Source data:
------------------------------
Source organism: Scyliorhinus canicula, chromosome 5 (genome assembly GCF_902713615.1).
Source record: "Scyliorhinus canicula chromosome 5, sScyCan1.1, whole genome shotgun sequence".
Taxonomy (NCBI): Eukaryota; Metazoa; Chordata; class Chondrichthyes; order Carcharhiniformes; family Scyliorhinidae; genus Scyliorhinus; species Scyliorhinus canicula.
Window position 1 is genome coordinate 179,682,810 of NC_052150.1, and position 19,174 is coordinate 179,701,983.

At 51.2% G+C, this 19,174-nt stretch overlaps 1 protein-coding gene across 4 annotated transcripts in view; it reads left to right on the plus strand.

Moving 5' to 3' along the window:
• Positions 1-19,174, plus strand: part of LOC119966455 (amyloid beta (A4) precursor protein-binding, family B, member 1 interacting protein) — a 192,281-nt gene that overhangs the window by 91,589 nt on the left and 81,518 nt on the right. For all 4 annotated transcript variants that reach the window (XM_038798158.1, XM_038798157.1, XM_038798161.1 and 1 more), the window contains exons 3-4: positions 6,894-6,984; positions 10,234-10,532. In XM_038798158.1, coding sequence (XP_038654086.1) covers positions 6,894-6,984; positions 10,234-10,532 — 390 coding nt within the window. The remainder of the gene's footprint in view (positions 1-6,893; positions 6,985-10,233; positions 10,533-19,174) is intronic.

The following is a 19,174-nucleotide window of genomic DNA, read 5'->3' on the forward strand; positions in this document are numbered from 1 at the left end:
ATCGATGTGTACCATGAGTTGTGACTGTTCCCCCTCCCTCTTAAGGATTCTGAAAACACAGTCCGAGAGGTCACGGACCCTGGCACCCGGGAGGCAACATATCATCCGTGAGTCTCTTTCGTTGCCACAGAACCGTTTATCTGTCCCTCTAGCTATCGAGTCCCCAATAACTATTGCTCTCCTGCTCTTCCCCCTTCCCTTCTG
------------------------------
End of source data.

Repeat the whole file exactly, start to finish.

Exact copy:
Source organism: Scyliorhinus canicula, chromosome 5 (genome assembly GCF_902713615.1).
Source record: "Scyliorhinus canicula chromosome 5, sScyCan1.1, whole genome shotgun sequence".
Taxonomy (NCBI): Eukaryota; Metazoa; Chordata; class Chondrichthyes; order Carcharhiniformes; family Scyliorhinidae; genus Scyliorhinus; species Scyliorhinus canicula.
Window position 1 is genome coordinate 179,682,810 of NC_052150.1, and position 19,174 is coordinate 179,701,983.

At 51.2% G+C, this 19,174-nt stretch overlaps 1 protein-coding gene across 4 annotated transcripts in view; it reads left to right on the plus strand.

Moving 5' to 3' along the window:
• Positions 1-19,174, plus strand: part of LOC119966455 (amyloid beta (A4) precursor protein-binding, family B, member 1 interacting protein) — a 192,281-nt gene that overhangs the window by 91,589 nt on the left and 81,518 nt on the right. For all 4 annotated transcript variants that reach the window (XM_038798158.1, XM_038798157.1, XM_038798161.1 and 1 more), the window contains exons 3-4: positions 6,894-6,984; positions 10,234-10,532. In XM_038798158.1, coding sequence (XP_038654086.1) covers positions 6,894-6,984; positions 10,234-10,532 — 390 coding nt within the window. The remainder of the gene's footprint in view (positions 1-6,893; positions 6,985-10,233; positions 10,533-19,174) is intronic.

The following is a 19,174-nucleotide window of genomic DNA, read 5'->3' on the forward strand; positions in this document are numbered from 1 at the left end:
ATCGATGTGTACCATGAGTTGTGACTGTTCCCCCTCCCTCTTAAGGATTCTGAAAACACAGTCCGAGAGGTCACGGACCCTGGCACCCGGGAGGCAACATATCATCCGTGAGTCTCTTTCGTTGCCACAGAACCGTTTATCTGTCCCTCTAGCTATCGAGTCCCCAATAACTATTGCTCTCCTGCTCTTCCCCCTTCCCTTCTG